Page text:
Register the Intellectual Property
Once you're ready to protect your IP, we may help you file applications with the right federal office. Patents, trademarks and copyrights have different application processes--and you'll have to act quickly to protect your IP. We could help you register your intellectual property and move on to the next steps.
Take Legal Action
When another party infringes on your IP, it threatens your entire livelihood. Our intellectual property attorneys could help you take legal action. In some cases, a cease and desist letter may stop the infringement. If the activity continues, you might file a lawsuit to recover damages.
What Counts as Intellectual Property Law Infringement?
The specifics vary according to the type of infringement, but in general, infringement involves using someone's protected IP without their permission. Whether the infringement was accidental or deliberate, the owner could pursue legal action against the other party.
Trademark infringement involves stealing a company's trademark or creating a trademark so similar that it confuses customers. For example, if someone opened a coffee shop called Starbucks with the same logo, Starbucks could sue them for trademark infringement. This doesn't apply to every situation--if two businesses in different states coincidentally have the same name, the owners might not have legal standing because the situation probably won't confuse or mislead customers.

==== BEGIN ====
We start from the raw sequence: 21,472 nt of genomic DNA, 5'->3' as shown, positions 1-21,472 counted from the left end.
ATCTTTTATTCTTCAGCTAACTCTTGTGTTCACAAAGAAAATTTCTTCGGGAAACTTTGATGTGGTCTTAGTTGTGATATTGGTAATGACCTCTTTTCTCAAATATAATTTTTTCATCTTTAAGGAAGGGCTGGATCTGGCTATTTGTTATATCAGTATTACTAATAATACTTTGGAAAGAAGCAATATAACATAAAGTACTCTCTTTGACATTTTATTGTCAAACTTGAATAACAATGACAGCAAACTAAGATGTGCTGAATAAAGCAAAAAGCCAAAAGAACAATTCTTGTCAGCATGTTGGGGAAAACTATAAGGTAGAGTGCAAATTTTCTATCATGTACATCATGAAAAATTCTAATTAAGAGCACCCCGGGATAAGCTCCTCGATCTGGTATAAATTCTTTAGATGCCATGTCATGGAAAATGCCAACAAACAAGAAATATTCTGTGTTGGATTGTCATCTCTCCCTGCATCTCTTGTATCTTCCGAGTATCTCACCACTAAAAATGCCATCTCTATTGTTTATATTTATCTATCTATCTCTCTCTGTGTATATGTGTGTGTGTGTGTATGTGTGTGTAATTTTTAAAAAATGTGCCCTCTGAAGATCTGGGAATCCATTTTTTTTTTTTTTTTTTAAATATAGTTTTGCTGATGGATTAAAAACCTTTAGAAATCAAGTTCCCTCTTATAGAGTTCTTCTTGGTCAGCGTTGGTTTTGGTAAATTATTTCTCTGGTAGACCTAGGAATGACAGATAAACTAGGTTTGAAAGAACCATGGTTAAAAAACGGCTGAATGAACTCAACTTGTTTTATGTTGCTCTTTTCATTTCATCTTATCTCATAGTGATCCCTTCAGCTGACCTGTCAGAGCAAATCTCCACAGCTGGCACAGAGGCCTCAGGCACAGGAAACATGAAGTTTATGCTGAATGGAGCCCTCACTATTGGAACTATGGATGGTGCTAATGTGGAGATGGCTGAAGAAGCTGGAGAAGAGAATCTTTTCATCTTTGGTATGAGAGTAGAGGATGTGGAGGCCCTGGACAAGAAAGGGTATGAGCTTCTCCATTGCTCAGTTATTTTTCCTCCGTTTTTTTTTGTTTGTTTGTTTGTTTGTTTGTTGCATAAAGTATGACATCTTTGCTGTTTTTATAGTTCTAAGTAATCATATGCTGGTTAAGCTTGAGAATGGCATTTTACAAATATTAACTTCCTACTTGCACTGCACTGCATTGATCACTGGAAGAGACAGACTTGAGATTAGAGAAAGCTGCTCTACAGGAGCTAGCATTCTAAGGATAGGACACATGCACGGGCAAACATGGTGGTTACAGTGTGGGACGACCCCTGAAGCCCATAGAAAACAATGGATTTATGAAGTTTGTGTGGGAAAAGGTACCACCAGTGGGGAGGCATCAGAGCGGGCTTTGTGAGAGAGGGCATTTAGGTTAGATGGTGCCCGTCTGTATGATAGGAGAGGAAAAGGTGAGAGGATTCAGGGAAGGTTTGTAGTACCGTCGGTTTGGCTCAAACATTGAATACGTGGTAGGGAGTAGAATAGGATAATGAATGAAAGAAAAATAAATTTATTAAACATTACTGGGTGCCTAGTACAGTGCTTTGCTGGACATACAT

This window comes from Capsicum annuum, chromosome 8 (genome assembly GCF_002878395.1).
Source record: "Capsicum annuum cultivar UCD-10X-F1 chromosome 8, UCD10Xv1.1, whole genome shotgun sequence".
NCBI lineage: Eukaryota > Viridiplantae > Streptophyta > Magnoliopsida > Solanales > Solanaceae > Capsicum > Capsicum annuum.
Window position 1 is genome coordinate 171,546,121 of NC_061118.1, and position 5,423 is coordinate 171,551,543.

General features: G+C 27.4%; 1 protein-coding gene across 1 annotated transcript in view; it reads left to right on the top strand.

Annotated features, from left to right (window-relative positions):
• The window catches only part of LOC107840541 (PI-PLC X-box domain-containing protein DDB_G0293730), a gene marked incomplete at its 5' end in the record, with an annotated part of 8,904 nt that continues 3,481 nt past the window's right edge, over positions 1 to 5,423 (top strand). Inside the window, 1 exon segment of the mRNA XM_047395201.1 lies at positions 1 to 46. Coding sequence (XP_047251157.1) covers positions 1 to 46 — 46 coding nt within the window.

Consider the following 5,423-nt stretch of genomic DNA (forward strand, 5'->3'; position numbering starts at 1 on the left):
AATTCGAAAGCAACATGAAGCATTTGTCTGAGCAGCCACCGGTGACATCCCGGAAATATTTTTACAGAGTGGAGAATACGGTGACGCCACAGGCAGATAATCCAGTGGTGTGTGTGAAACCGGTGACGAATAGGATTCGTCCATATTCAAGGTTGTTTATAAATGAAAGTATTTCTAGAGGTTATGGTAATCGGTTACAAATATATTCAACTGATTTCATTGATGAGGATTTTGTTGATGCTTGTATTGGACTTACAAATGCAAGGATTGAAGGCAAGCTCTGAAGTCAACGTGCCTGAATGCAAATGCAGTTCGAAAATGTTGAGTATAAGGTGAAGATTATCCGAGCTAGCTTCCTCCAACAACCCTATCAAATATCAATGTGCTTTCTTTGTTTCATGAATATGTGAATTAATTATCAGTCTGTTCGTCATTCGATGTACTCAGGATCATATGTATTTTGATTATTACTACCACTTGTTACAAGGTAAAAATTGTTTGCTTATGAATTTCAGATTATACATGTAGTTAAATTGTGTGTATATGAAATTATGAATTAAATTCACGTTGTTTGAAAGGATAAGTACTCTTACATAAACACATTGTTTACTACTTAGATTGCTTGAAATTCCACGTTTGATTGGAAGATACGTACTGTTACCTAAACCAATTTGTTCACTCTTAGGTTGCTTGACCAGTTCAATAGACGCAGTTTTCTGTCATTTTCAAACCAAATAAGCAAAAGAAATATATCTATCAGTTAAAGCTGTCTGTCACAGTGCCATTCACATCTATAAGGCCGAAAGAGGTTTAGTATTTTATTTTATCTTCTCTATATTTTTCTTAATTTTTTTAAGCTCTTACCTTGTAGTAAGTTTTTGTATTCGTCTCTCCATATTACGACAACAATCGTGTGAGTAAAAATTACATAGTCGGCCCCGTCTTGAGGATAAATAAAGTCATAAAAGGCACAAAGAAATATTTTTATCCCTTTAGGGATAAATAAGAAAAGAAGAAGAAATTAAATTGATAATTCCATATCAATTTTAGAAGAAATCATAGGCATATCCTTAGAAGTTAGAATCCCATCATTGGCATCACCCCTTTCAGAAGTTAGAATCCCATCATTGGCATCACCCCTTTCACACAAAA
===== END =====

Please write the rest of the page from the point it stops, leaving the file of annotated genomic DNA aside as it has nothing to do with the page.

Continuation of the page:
Patent infringement occurs when someone makes or distributes a patented item without the owner's permission. For example, a competitor could steal the designs and reproduce the patented item, breaking the law and stealing profits from the owner. Prosecutors may charge the individual who manufactured the item as well as parties who assisted the individual or sold them manufacturing parts directly related to the patent.
Copyright infringement involves distributing, selling, displaying, performing or altering a copyrighted piece without the holder's permission. For example, downloading movies online, burning them onto DVDs and selling them is copyright infringement unless you own the rights to the film. The Internet has made it harder than ever for artists to stay on top of copyright violations--every day, millions of people distribute copyrighted content.
Why Choose Beard, St. Clair, Gaffney?
Beard, St. Clair, Gaffney has operated in Idaho for over forty years. In that time, we've helped individuals and business owners protect their IPs, enter the mass market, combat infringement and avoid making their own violations. When you pursue legal action, our team could help you every step of the way--including the appeals process if the judge doesn't rule in your favor.
At our firm, we bring years of knowledge, integrity and expertise to every case. Members of our firm have later held titles like Idaho Supreme Court Justice, Idaho State District Judge and United States Magistrate Judge. Reach out to us today to discuss intellectual properties, business, estate planning or real estate.